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So, What Did the Supreme Court Say About Gerrymandering?

By Christopher Coble, Esq. | Last updated on

The long-standing practice of gerrymandering -- redrawing voting district lines to favor the political party in power -- has come under increased scrutiny in recent years. And two legal challenges to partisan gerrymandering, one from Maryland and the other from Wisconsin, made their way to the Supreme Court this term.

But in a decision that hardly feels like one, the Court declined to take a definitive stand on when gerrymandering along political lines goes too far, opting instead to rule on more technical grounds. So, what did the justices actually say on the matter?

Saying Nothing

In the Maryland case, Republican voters claimed Democratic rejiggering of the state's congressional lines violated their constitutional rights. A district court judge declined to grant a preliminary injunction blocking the state's 2011 congressional map, and the Supreme Court unanimously agreed. Not because they determined the gerrymandering to be constitutional, but because the legal uncertainty around the issue justified the judge's decision and most of the plaintiffs waited five years after the map was enacted to sue.

In Wisconsin, it was Democratic voters challenging a state legislative map also drawn in 2011. In that case, the Court ruled that the plaintiffs failed to prove they were injured by the drawing of the new boundaries since none of them claimed to be in a district altered to give Republicans a near-guaranteed win. Still, seven of the justices agreed that the case could possibly be made later in the lower courts.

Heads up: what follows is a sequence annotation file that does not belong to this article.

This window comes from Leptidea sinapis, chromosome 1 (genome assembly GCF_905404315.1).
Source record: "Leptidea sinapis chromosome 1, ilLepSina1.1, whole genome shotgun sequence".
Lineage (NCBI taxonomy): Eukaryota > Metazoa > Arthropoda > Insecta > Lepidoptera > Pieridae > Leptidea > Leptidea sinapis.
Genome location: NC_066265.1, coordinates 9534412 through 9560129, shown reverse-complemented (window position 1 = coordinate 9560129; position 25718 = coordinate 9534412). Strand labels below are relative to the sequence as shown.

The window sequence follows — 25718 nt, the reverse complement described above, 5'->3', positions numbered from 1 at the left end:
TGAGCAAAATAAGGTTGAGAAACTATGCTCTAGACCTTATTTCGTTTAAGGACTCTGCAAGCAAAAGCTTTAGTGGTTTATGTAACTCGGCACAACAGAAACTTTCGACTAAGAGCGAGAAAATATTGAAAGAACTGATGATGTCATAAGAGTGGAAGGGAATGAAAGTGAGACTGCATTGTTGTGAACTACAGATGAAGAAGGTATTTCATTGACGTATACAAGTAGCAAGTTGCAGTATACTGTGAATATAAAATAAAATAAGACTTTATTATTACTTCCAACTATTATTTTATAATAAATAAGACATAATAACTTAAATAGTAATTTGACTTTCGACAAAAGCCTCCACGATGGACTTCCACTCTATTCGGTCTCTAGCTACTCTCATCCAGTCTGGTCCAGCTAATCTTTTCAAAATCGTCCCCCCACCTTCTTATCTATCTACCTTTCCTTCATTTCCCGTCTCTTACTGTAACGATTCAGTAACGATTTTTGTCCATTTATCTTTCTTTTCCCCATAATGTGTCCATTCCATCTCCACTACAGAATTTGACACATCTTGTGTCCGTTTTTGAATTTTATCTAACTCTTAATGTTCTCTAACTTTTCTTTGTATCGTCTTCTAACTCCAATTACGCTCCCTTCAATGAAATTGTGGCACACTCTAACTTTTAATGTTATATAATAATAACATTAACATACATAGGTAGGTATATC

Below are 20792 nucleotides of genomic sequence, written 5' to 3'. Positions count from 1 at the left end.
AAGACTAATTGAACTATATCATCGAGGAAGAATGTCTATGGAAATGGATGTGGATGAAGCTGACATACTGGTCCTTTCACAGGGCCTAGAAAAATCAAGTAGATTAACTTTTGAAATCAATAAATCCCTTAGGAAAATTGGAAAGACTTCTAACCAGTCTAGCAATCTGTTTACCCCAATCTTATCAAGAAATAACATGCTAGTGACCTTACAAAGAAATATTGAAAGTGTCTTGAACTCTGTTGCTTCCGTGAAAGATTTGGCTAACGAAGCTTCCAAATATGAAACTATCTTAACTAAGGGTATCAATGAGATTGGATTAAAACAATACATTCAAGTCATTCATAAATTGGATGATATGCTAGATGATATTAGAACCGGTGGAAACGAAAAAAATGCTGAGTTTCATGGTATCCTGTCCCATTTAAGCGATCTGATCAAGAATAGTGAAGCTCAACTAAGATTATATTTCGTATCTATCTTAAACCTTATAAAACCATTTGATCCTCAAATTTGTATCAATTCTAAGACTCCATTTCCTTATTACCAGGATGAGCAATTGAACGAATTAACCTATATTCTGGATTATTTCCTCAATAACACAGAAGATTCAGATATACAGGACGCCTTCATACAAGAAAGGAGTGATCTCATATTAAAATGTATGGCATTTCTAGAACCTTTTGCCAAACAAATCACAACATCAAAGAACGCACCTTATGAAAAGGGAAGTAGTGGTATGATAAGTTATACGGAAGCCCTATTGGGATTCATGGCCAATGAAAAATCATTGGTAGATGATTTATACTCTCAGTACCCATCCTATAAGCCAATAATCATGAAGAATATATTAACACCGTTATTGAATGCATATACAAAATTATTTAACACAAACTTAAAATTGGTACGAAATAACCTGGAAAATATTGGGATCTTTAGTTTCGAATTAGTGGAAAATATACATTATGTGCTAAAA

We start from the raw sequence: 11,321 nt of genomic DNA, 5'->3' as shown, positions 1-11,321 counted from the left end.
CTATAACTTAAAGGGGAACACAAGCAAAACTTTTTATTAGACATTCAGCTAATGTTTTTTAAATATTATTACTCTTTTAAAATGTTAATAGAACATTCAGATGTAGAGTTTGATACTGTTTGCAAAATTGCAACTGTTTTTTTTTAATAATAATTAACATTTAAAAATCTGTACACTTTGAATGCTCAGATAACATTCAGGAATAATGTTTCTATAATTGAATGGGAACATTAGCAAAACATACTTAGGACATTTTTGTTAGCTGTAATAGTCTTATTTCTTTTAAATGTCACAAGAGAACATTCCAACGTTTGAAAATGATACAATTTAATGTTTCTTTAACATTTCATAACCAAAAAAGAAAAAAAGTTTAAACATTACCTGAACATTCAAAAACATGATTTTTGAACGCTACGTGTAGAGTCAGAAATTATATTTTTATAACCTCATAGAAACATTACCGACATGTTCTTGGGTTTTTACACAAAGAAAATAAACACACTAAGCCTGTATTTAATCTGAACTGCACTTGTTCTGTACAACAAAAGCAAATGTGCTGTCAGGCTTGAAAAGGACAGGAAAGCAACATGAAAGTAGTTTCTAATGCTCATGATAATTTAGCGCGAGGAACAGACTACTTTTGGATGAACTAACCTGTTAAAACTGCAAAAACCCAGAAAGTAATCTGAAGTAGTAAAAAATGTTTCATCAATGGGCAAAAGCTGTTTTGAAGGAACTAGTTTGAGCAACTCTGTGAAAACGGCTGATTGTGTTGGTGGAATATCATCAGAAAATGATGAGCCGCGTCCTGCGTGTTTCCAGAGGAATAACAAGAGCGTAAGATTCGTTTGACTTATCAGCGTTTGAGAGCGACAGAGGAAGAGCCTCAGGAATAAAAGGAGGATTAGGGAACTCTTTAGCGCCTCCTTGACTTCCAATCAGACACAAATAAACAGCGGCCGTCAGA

Saying Something

While the Court has definitively ruled that racially-motivated gerrymandering is illegal, it has had a tougher time with the politically-motivated kind. And these non-decisions, coming as they do with the opportunity to appear apolitical by striking both Democrat and Republican redistricting plans, will do little to appease opponents of gerrymandering, who argue that "packing" and "cracking" districts creates misrepresentations of the voting majorities in state and federal legislatures. With another round of redistricting on deck in 2021 after the 2020 census, the Supreme Court also missed an opportunity to set the legal tone for how redrawing those lines must be done.

And with both cases still alive, the Court may have only kicked the responsibility of tackling the bigger First Amendment issues down the road temporarily.

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